Anandamayi Ma
Ashram Official website. "Prime Minister Smt. Indira Gandhi arrives at noon, Ma's divine body given Maha Samadhi at about 1.30 pm near the previous site of an ancient Pipal tree, under which she used to sit on many occasions and give darshan." ^ Bose, P. K. (17 July 2003). "Anandamayee Ma's love". The Indian Express.  ^ a b Sharma, Arvind (1994). "Women in Hinduism". Todays Woman in World Religions. State University of New York Press. pp. 128–130. ISBN 0-7914-1687-9.  ^ Mataji's Methods Archived 4 March 2016 at the Wayback Machine., As the Flower Sheds Its Fragrance, Shree Shree Ma Anadamayee Sangha, Kankhal, Haridwar; Retrieved: 2007-12-08 ^ Hallstrom, Lisa Lassell (1999). "Anandamayi, Ma". Indian Religions: A Historical Reader of Spiritual Expression and Experience. Hurst & Company, London. p. 538.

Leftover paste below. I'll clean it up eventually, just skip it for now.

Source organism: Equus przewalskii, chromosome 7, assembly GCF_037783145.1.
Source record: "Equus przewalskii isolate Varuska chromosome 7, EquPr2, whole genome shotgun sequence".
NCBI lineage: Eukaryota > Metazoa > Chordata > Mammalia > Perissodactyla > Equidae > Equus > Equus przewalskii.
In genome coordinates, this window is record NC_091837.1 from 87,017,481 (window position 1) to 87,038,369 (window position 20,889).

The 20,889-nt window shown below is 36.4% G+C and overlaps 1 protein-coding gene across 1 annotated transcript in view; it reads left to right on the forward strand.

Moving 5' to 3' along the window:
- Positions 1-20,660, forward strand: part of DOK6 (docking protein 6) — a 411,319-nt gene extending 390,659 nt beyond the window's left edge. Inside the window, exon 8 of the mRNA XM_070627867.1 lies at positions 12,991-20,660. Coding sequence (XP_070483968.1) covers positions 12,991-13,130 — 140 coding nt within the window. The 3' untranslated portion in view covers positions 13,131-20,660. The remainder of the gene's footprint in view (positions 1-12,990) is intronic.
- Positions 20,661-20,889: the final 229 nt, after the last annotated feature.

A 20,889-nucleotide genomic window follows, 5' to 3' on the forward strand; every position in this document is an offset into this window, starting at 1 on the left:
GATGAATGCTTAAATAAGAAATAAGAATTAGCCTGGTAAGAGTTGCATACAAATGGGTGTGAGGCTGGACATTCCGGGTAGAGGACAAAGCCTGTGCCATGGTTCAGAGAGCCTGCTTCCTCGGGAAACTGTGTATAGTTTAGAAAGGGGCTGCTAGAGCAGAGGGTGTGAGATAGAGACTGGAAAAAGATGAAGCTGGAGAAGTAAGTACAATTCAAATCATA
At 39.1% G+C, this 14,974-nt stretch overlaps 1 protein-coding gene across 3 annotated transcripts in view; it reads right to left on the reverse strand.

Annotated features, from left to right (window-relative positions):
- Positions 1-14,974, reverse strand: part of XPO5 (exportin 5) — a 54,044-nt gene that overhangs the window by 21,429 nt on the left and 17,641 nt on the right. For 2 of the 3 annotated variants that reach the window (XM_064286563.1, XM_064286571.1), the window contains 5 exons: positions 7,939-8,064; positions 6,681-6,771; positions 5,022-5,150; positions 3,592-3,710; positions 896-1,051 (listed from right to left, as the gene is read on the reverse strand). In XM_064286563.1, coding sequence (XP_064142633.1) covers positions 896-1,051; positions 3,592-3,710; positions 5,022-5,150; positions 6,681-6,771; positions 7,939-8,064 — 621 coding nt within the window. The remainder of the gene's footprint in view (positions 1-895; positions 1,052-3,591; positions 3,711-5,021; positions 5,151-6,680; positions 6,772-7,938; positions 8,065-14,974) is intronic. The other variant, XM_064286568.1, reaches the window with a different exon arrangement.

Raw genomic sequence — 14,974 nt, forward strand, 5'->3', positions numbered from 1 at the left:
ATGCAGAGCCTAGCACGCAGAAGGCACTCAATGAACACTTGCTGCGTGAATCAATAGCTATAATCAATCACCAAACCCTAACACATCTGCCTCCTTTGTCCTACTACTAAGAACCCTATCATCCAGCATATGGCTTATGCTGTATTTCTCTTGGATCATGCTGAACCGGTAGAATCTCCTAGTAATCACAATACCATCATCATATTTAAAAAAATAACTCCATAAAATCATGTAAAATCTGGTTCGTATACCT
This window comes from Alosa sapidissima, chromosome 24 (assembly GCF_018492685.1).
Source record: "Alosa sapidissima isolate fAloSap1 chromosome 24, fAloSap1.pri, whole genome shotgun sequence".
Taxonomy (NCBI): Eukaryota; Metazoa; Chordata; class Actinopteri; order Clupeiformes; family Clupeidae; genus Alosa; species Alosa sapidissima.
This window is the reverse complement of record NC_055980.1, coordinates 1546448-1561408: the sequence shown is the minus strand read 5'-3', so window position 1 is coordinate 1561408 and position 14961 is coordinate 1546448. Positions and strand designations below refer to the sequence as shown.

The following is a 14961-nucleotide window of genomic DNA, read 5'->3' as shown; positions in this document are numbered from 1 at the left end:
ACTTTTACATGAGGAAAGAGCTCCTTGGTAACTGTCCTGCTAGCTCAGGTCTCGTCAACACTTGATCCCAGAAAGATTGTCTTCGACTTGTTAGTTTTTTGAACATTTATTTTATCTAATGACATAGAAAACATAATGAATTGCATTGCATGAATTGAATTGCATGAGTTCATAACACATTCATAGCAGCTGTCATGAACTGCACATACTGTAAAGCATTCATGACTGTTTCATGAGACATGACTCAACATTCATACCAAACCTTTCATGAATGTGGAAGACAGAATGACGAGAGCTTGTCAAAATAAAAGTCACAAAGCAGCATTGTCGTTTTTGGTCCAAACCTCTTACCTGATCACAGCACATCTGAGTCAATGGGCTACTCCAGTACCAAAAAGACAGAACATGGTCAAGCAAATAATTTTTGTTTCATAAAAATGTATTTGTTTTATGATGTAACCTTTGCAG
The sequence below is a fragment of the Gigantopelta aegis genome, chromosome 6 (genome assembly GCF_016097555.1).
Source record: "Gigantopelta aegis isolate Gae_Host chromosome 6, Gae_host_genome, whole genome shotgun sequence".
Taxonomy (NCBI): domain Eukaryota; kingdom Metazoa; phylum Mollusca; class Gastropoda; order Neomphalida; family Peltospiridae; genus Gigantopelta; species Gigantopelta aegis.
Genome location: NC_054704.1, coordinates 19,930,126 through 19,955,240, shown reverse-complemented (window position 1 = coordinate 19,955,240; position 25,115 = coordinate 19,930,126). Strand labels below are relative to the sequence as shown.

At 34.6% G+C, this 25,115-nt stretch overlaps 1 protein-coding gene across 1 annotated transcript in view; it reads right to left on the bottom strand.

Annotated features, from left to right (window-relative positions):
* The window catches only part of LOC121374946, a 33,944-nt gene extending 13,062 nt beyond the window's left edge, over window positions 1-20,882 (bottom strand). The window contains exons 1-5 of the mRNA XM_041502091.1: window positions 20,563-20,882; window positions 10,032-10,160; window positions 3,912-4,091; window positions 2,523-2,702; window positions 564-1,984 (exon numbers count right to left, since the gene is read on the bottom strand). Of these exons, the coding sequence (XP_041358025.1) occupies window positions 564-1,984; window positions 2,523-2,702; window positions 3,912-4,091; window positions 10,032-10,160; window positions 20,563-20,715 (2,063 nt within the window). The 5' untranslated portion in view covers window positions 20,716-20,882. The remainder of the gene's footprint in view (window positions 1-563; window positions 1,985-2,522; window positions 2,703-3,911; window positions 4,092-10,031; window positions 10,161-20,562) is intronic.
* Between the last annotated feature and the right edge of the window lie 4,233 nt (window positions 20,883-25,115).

Banerjee, Shyamananda (1973). A Mystic Sage: Ma Anandamayi: Ma Anandamayi. s.n.  Bhaiji (1975). Sad Vani: A Collection of the Teaching of Sri Anandamayi Ma. translated by Swami Atmananda. Shree Shree Anandamayee Charitable Society.  Bhaiji. Matri Vani — From the Wisdom of Sri Anandamayi Ma. translated by Swami Atmananda.  Chaudhuri, Narayan (1986). That Compassionate Touch of Ma Anandamayee. Delhi: Motilal Banarsidass. ISBN 81-208-0204-7.  Datta, Amulya Kumar. In Association with Sri Ma Anandamayi.  Fitzgerald, Joseph; Alexander Lipski (2007). The Essential Sri Anandamayi Ma: Life and Teaching of a 20th Century Indian Saint. World Wisdom. ISBN 978-1-933316-41-3.  Ganguli, Anil. Anandamayi Ma
Anandamayi Ma